Looking from south to north. Billy stands at the top of the 40
meter wide stairway
at the South Plaza pointing to the ruins below. You can
truly see how massive they are!
Pre-hispanic peoples handed down vast knowledge regarding
the use of herbs or traditional medicine which takes
advantage of the healing properties or ‘magic’ of
plants. Some had healing qualities for the body, some
were used to cleanse the soul. The plants were regarded
as the link between earth and heaven.
In some of these cultures, it was believed that man
descended or sprouted from a pochotle tree. Wise priests
or healers were able to communicate with the gods by
ingesting fermented juices of plants which included
mescal agave, tobacco, mushrooms, peyote and marijuana.
Plants additionally provided the residents with fibers
used to make textiles or utensils for every day use.
Carved stones may be seen with scenes of conquests of
leaders from neighboring villages and towns that Monte
Albáns conquered in the early years of this
Billy is joking here, these nude males were captured,
castrated and offered as sacrifices to the gods or used
in fertility rituals. Many of these stone statues
are copies, with the originals in the on-site museum for
close up view of the very common rectangular design used
on many of the buildings at Monte Albán.
stela is the highest (5.80 meters) and one of the oldest
that has been found on Monte Albán. It was erected
during 100 B.C. to 300 A.D.
Similar to those obelisks found in other civilizations
it seems to have served as an astronomical instrument to
verify midday. Midday was one of the 4 pre-hispanic
subdivisions in a day.
In addition to serving the function of finding midday,
annually the shadow of
this stela extends to its maximum to the north during
the winter solstice and decreases to the south during
the summer solstice. This stela established a system
of measurement for time and space and thereby
structured their calendar as well.
On the western side is a sequence of signs of the old
Zapotec calendar which are read as part of a particular
date with the month and the day, “5 Cane,” “9 Monkey".
you can see, the
views were stunning and all encompassing.
this ancient time, stone was also used in the construction of tools
and utensils such as hatchets, grinding stones, molcajetes (mortars of stone) drill bits, chisels, polishing instruments and
Some stones such as jade, turquoise, and rock crystal were considered precious or semi-precious. Gold,
silver or copper were used to manufacture adornments
much later on in the culture, between 800 A.D. and the arrival of the Spanish.
order to construct the great city of Monte Albán, the Zapotecs had to rely on a very important resource:
water. This resource was obtained from the Atoyac River
which runs 4 kilometers, about 2.5 miles, northeast of the central plaza.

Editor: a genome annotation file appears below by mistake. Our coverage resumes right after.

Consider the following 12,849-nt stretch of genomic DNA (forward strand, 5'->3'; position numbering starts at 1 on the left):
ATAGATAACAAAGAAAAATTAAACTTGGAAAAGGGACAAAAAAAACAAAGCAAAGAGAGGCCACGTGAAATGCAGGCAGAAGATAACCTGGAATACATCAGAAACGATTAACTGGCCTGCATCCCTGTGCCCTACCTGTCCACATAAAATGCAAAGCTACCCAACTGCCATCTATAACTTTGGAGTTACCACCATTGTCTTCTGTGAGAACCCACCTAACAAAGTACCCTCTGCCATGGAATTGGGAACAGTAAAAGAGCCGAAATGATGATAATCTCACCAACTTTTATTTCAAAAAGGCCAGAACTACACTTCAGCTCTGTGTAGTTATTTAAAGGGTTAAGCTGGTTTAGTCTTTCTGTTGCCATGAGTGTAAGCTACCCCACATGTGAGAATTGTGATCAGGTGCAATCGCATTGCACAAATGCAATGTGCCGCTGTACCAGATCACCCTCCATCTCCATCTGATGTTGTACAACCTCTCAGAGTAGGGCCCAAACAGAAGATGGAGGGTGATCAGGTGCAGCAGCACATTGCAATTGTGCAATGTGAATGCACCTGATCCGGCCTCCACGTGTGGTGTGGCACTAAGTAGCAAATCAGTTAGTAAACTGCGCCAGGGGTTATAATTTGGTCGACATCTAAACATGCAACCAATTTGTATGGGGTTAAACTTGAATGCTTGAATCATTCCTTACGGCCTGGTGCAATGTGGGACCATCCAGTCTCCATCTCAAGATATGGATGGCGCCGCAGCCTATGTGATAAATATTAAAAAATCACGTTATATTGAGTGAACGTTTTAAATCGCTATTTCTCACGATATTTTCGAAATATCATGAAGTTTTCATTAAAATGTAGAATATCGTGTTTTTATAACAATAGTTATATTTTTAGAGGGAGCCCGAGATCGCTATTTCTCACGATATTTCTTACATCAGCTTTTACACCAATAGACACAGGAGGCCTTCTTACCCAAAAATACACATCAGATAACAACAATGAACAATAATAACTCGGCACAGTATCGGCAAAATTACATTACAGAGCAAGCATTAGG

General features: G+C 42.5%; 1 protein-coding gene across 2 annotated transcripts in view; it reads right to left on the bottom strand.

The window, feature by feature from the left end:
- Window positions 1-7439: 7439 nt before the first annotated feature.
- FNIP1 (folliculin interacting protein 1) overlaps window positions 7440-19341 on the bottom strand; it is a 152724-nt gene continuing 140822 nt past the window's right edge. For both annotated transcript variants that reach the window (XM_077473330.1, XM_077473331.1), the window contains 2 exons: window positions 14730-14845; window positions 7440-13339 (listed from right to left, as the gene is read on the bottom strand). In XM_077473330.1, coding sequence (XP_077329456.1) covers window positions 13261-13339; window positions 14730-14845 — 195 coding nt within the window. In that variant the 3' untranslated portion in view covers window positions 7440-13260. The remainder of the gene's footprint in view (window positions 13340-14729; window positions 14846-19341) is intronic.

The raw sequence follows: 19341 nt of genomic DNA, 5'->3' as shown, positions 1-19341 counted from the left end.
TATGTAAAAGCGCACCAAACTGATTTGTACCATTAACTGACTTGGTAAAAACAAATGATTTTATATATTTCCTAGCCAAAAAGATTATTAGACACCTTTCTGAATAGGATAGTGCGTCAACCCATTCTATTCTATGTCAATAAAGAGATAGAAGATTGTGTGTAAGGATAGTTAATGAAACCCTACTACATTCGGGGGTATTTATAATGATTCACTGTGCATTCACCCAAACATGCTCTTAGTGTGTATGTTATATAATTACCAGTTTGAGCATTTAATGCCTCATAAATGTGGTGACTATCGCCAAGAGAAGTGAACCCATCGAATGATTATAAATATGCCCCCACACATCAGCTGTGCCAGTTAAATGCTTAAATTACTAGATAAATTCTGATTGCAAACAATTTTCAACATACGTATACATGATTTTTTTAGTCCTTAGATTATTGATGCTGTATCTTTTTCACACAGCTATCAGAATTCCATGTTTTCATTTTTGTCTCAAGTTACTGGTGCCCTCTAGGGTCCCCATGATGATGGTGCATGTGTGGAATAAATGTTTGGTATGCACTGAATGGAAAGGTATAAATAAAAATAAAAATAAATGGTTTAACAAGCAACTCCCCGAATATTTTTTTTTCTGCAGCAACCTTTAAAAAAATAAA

During the rainy season, water was also obtained from
the hillside runoff.
we are with our friends, Martha and Dennis. We were all
very impressed with how this ancient culture built this
Rainwater storage deposits were constructed in Monte Albán and
can be found in the main plaza. At one time the storage
area was fed by two drains which
can still be found at the east and the west ends.
another stela below in the center of the photo.
Since the stelae told the time of day, we thought maybe this one
was the secondhand?, just kidding... The tallest one of the complex is in the center
and to the
right in this photo.
the upper left of this photo is the South Cardinal Point
with another pyramid structure.
order to transport necessary water from the river to the
city, the work of many slaves or persons paying tribute
to the leaders
was used. In the patios of houses, the ball court, and
the ceremonial complexes, small drains were discovered
which were connected to other larger drains. Some of
these measure up to 2 meters in height and 60
centimeters in width. Their function was to collect
rainwater and channel it out of the city or to the storage
Water was such an important resource that Cocijo, the
water god, is one of the most important Zapotec gods. He
is represented in the stelae, mural paintings and
ceramic objects such as funeral urns and vases.
a monumental task it was to supply this city with water!
Think about it, all those people living high on this
flattened mountaintop and on the hillsides, all needing water for
their daily lives.
structure was just as fascinating as the next.
After all the centuries that have passed, these
buildings have been kept remarkably intact. If you look
to the upper right in this photo, you will see hillside
dirt covering the back of the pyramid-like structure.
All the buildings and structures must have been covered
in this same level of dirt and plant growth before
you see one
of the vendors from the villages below hoping to sell
his 'original artifacts' to the tourists visiting Monte Albán.
visit Monte Albán, catch a bus from central Oaxaca for
38 Pesos per person. You will arrive about 30 minutes
later at the site of the ruins. Entrance is 48 Pesos per
is definitely worth visiting.